1. Denial
2. Anger
3. Bargaining
4. Depression
5. Acceptance

This is best summarized in the following sequence from "One Fish, Two Fish, Blowfish, Bluefish" in The Simpsons' second season:
Dr. H: Now, a little death anxiety is normal. You can expect to go through five stages. The first is denial.
Homer: No way! Because I'm not dying! [hugs Marge]
Dr. H: The second is anger.
Homer: Why you little! [steps towards Dr. H]
Dr. H: After that comes fear.
Homer: What's after fear? What's after fear? [cringes]
Dr. H: Bargaining.
Homer: Doc, you gotta get me out of this! I'll make it worth your while!
Dr. H: Finally, acceptance.
Homer: Well, we all gotta go sometime.
Dr. H: Mr. Simpson, your progress astounds me.

OK, it's not the right order, but I think the sequence -- one of my all-time Simpsons favorites -- is funnier this way.

Now, it's not clear that all patients go through all these stages at the same time and in the same order. Even when the patients are Diamondback bloggers.

For example, I seem to be moving from denial -- "this baseball team isn't so bad, with a few lucky breaks in this lousy division, they could be right back in it" -- straight into fear -- "how the heck am I supposed to continue writing about this team for another 90+ games?" Other D-Back blogs seem to have settled right into anger. We all seem agreed that if the D-Backs are to enter the "bargaining" phase of their season that it's to trade the overpaid veterans for some new prospects. Acceptance seems a ways off yet, though I see glimmers of it on the horizon.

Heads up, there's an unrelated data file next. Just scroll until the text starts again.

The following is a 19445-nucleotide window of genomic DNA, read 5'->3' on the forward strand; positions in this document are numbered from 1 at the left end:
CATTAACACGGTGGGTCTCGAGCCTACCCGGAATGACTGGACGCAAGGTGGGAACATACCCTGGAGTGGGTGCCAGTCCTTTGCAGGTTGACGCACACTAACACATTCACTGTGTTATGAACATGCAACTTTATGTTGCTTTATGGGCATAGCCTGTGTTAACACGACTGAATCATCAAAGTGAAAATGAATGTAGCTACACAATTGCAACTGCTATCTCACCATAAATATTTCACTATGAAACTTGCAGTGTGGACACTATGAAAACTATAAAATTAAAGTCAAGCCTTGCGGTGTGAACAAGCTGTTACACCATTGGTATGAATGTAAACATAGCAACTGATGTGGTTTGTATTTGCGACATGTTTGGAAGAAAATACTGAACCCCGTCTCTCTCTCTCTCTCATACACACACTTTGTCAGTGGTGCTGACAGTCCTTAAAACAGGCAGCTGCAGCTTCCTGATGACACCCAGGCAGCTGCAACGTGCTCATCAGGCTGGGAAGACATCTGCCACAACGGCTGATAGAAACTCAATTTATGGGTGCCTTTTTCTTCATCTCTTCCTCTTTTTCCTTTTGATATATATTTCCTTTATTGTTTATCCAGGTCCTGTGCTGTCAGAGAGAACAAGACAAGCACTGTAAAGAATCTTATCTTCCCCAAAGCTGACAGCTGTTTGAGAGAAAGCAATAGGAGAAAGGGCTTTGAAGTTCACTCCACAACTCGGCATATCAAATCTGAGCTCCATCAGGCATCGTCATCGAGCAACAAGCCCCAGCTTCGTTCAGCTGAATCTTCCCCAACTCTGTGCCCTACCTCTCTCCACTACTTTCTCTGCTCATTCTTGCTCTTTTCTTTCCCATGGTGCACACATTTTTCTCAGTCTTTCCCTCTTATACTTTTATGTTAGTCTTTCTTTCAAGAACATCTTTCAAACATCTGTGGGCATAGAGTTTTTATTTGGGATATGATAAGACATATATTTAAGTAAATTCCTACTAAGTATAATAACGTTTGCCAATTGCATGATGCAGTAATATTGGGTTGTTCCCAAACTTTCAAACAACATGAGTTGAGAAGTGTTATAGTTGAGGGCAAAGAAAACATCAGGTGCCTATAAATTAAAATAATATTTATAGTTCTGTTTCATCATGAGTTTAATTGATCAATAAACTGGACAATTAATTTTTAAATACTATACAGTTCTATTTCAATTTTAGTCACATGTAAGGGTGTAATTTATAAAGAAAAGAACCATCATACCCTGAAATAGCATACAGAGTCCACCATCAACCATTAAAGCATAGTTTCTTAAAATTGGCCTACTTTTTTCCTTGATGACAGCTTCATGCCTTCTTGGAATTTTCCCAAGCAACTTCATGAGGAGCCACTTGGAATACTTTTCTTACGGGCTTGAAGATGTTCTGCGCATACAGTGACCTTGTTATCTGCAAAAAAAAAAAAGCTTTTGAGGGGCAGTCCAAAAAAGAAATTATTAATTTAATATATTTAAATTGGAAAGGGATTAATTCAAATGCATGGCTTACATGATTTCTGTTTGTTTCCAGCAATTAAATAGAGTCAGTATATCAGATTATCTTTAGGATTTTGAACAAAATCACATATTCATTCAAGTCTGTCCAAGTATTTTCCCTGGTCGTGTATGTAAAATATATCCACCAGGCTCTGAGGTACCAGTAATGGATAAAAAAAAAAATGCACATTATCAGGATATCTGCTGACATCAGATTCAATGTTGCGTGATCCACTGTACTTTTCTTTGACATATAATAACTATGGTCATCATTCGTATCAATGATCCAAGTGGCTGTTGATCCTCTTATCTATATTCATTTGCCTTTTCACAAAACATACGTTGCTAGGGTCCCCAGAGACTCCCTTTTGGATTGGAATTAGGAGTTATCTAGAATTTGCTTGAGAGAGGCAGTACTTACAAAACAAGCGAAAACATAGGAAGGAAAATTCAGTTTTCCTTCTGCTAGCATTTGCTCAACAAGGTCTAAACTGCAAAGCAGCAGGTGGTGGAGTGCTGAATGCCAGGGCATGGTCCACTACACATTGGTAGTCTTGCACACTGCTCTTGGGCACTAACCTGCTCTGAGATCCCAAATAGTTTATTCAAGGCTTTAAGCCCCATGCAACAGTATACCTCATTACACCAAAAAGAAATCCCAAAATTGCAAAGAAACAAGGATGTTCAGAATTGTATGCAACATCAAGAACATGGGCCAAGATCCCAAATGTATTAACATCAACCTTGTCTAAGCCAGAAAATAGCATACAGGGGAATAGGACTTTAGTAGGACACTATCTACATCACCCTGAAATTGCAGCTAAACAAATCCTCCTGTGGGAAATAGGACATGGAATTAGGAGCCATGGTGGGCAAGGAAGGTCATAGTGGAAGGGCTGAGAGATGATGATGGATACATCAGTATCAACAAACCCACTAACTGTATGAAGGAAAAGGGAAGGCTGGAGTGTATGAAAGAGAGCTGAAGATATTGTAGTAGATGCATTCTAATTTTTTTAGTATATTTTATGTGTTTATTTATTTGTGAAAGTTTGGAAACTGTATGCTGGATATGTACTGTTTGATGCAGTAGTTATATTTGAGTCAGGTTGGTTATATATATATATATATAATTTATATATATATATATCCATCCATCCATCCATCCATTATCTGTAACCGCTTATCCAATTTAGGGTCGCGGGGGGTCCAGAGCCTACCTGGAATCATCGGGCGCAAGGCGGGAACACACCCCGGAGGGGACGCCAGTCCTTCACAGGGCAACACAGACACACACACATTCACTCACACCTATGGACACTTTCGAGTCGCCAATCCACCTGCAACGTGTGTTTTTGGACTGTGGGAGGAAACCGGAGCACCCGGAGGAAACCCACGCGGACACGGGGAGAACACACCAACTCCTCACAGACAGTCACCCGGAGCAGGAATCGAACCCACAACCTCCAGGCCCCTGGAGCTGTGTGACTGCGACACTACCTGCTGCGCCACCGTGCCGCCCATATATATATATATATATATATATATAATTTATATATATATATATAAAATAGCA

Of course, all this after what was not that bad of a game last night. Casey Fossum pitched well, just giving up a cheap homerun to Phil Nevin in the bottom of the 3rd. In a sign of Brenly's frustration, he stopped just short of blaming Petco Park's architect for the loss -- "He had all of his pitches working and save for a popup hit into a tricked-up corner of a ballpark, he probably would have had a better result. It's not for me to talk about designing stadiums, but they put that short porch out there and Nevin found it."